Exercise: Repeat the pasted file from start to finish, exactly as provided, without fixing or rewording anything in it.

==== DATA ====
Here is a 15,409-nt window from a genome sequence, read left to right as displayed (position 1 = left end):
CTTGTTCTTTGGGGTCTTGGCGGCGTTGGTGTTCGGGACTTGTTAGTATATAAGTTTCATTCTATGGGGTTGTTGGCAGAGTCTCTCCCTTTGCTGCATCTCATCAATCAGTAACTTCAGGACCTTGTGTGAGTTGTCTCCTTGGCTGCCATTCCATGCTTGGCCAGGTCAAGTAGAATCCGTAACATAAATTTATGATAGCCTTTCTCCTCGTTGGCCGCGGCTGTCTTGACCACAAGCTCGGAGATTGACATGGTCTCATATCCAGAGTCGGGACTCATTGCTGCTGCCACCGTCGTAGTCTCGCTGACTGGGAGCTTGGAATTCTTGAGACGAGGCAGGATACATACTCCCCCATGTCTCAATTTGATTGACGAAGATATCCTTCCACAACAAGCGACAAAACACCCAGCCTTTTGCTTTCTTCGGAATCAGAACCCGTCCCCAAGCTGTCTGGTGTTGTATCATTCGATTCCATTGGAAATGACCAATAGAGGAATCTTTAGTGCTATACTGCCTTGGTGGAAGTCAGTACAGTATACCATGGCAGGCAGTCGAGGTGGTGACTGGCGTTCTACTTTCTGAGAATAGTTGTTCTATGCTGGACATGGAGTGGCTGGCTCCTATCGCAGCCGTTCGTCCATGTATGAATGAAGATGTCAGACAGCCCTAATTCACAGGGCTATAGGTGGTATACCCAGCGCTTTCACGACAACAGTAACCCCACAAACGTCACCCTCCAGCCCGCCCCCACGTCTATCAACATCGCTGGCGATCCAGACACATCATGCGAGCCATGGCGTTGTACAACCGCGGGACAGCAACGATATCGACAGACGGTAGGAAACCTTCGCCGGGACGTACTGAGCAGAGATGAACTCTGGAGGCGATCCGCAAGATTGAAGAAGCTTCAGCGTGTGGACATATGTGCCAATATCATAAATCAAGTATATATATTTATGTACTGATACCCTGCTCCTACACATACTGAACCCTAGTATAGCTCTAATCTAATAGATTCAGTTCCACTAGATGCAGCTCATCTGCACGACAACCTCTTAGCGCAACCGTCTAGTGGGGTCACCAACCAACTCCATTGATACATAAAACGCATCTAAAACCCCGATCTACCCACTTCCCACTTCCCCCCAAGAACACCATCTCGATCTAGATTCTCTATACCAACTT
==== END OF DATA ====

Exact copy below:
Here is a 15,409-nt window from a genome sequence, read left to right as displayed (position 1 = left end):
CTTGTTCTTTGGGGTCTTGGCGGCGTTGGTGTTCGGGACTTGTTAGTATATAAGTTTCATTCTATGGGGTTGTTGGCAGAGTCTCTCCCTTTGCTGCATCTCATCAATCAGTAACTTCAGGACCTTGTGTGAGTTGTCTCCTTGGCTGCCATTCCATGCTTGGCCAGGTCAAGTAGAATCCGTAACATAAATTTATGATAGCCTTTCTCCTCGTTGGCCGCGGCTGTCTTGACCACAAGCTCGGAGATTGACATGGTCTCATATCCAGAGTCGGGACTCATTGCTGCTGCCACCGTCGTAGTCTCGCTGACTGGGAGCTTGGAATTCTTGAGACGAGGCAGGATACATACTCCCCCATGTCTCAATTTGATTGACGAAGATATCCTTCCACAACAAGCGACAAAACACCCAGCCTTTTGCTTTCTTCGGAATCAGAACCCGTCCCCAAGCTGTCTGGTGTTGTATCATTCGATTCCATTGGAAATGACCAATAGAGGAATCTTTAGTGCTATACTGCCTTGGTGGAAGTCAGTACAGTATACCATGGCAGGCAGTCGAGGTGGTGACTGGCGTTCTACTTTCTGAGAATAGTTGTTCTATGCTGGACATGGAGTGGCTGGCTCCTATCGCAGCCGTTCGTCCATGTATGAATGAAGATGTCAGACAGCCCTAATTCACAGGGCTATAGGTGGTATACCCAGCGCTTTCACGACAACAGTAACCCCACAAACGTCACCCTCCAGCCCGCCCCCACGTCTATCAACATCGCTGGCGATCCAGACACATCATGCGAGCCATGGCGTTGTACAACCGCGGGACAGCAACGATATCGACAGACGGTAGGAAACCTTCGCCGGGACGTACTGAGCAGAGATGAACTCTGGAGGCGATCCGCAAGATTGAAGAAGCTTCAGCGTGTGGACATATGTGCCAATATCATAAATCAAGTATATATATTTATGTACTGATACCCTGCTCCTACACATACTGAACCCTAGTATAGCTCTAATCTAATAGATTCAGTTCCACTAGATGCAGCTCATCTGCACGACAACCTCTTAGCGCAACCGTCTAGTGGGGTCACCAACCAACTCCATTGATACATAAAACGCATCTAAAACCCCGATCTACCCACTTCCCACTTCCCCCCAAGAACACCATCTCGATCTAGATTCTCTATACCAACTT